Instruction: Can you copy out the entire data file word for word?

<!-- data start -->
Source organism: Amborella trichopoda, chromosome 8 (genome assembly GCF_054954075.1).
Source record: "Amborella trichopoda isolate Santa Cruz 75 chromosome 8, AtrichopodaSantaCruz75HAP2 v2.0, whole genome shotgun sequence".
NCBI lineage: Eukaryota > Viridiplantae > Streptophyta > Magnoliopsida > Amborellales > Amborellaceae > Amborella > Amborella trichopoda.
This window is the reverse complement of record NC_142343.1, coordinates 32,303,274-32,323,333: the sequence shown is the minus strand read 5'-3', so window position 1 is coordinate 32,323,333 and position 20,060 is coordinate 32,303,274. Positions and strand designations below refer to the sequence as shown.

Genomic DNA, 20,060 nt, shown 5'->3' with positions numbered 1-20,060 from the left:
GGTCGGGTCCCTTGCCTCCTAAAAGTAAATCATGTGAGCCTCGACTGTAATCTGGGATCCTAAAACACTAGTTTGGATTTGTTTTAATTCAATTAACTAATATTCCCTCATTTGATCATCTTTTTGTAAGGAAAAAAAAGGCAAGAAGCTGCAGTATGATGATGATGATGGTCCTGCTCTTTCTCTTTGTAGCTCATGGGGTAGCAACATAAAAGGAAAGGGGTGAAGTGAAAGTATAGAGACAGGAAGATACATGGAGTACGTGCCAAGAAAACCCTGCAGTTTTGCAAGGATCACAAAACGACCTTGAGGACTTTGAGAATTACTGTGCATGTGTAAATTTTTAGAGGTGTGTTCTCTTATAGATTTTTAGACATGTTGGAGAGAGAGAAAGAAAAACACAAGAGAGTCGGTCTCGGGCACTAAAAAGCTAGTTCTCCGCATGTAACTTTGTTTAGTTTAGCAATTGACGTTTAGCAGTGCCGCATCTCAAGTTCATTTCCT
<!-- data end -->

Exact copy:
Source organism: Amborella trichopoda, chromosome 8 (genome assembly GCF_054954075.1).
Source record: "Amborella trichopoda isolate Santa Cruz 75 chromosome 8, AtrichopodaSantaCruz75HAP2 v2.0, whole genome shotgun sequence".
NCBI lineage: Eukaryota > Viridiplantae > Streptophyta > Magnoliopsida > Amborellales > Amborellaceae > Amborella > Amborella trichopoda.
This window is the reverse complement of record NC_142343.1, coordinates 32,303,274-32,323,333: the sequence shown is the minus strand read 5'-3', so window position 1 is coordinate 32,323,333 and position 20,060 is coordinate 32,303,274. Positions and strand designations below refer to the sequence as shown.

Genomic DNA, 20,060 nt, shown 5'->3' with positions numbered 1-20,060 from the left:
GGTCGGGTCCCTTGCCTCCTAAAAGTAAATCATGTGAGCCTCGACTGTAATCTGGGATCCTAAAACACTAGTTTGGATTTGTTTTAATTCAATTAACTAATATTCCCTCATTTGATCATCTTTTTGTAAGGAAAAAAAAGGCAAGAAGCTGCAGTATGATGATGATGATGGTCCTGCTCTTTCTCTTTGTAGCTCATGGGGTAGCAACATAAAAGGAAAGGGGTGAAGTGAAAGTATAGAGACAGGAAGATACATGGAGTACGTGCCAAGAAAACCCTGCAGTTTTGCAAGGATCACAAAACGACCTTGAGGACTTTGAGAATTACTGTGCATGTGTAAATTTTTAGAGGTGTGTTCTCTTATAGATTTTTAGACATGTTGGAGAGAGAGAAAGAAAAACACAAGAGAGTCGGTCTCGGGCACTAAAAAGCTAGTTCTCCGCATGTAACTTTGTTTAGTTTAGCAATTGACGTTTAGCAGTGCCGCATCTCAAGTTCATTTCCT